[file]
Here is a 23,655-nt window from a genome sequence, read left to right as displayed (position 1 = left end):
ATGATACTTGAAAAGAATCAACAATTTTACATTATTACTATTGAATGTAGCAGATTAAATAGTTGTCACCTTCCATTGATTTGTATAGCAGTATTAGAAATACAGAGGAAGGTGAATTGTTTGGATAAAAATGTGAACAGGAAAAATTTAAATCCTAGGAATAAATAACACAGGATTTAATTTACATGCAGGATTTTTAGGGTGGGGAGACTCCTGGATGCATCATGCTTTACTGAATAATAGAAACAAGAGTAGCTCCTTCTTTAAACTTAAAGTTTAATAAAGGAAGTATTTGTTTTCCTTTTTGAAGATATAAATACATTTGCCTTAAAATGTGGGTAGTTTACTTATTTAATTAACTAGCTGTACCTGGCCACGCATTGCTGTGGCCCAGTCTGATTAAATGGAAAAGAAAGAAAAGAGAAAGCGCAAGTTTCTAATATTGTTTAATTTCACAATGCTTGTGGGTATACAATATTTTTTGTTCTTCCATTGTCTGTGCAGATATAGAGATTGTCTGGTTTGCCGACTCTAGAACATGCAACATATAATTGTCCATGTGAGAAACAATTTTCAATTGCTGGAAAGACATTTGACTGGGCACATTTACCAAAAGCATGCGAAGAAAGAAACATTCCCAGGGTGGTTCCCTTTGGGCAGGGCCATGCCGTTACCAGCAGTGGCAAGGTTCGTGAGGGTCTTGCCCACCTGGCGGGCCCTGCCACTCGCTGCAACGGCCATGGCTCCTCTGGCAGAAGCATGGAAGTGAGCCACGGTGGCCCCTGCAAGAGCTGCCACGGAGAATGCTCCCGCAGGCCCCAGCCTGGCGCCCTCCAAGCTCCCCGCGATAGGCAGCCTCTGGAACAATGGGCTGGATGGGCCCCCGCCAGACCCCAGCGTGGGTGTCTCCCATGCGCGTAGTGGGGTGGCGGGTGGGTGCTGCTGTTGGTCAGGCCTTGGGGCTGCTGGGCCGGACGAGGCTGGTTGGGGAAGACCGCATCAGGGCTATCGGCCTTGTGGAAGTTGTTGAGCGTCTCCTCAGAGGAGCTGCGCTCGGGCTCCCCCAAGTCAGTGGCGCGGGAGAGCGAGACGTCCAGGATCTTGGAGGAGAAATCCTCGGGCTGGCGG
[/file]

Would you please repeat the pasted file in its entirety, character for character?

Here is a 23,655-nt window from a genome sequence, read left to right as displayed (position 1 = left end):
ATGATACTTGAAAAGAATCAACAATTTTACATTATTACTATTGAATGTAGCAGATTAAATAGTTGTCACCTTCCATTGATTTGTATAGCAGTATTAGAAATACAGAGGAAGGTGAATTGTTTGGATAAAAATGTGAACAGGAAAAATTTAAATCCTAGGAATAAATAACACAGGATTTAATTTACATGCAGGATTTTTAGGGTGGGGAGACTCCTGGATGCATCATGCTTTACTGAATAATAGAAACAAGAGTAGCTCCTTCTTTAAACTTAAAGTTTAATAAAGGAAGTATTTGTTTTCCTTTTTGAAGATATAAATACATTTGCCTTAAAATGTGGGTAGTTTACTTATTTAATTAACTAGCTGTACCTGGCCACGCATTGCTGTGGCCCAGTCTGATTAAATGGAAAAGAAAGAAAAGAGAAAGCGCAAGTTTCTAATATTGTTTAATTTCACAATGCTTGTGGGTATACAATATTTTTTGTTCTTCCATTGTCTGTGCAGATATAGAGATTGTCTGGTTTGCCGACTCTAGAACATGCAACATATAATTGTCCATGTGAGAAACAATTTTCAATTGCTGGAAAGACATTTGACTGGGCACATTTACCAAAAGCATGCGAAGAAAGAAACATTCCCAGGGTGGTTCCCTTTGGGCAGGGCCATGCCGTTACCAGCAGTGGCAAGGTTCGTGAGGGTCTTGCCCACCTGGCGGGCCCTGCCACTCGCTGCAACGGCCATGGCTCCTCTGGCAGAAGCATGGAAGTGAGCCACGGTGGCCCCTGCAAGAGCTGCCACGGAGAATGCTCCCGCAGGCCCCAGCCTGGCGCCCTCCAAGCTCCCCGCGATAGGCAGCCTCTGGAACAATGGGCTGGATGGGCCCCCGCCAGACCCCAGCGTGGGTGTCTCCCATGCGCGTAGTGGGGTGGCGGGTGGGTGCTGCTGTTGGTCAGGCCTTGGGGCTGCTGGGCCGGACGAGGCTGGTTGGGGAAGACCGCATCAGGGCTATCGGCCTTGTGGAAGTTGTTGAGCGTCTCCTCAGAGGAGCTGCGCTCGGGCTCCCCCAAGTCAGTGGCGCGGGAGAGCGAGACGTCCAGGATCTTGGAGGAGAAATCCTCGGGCTGGCGG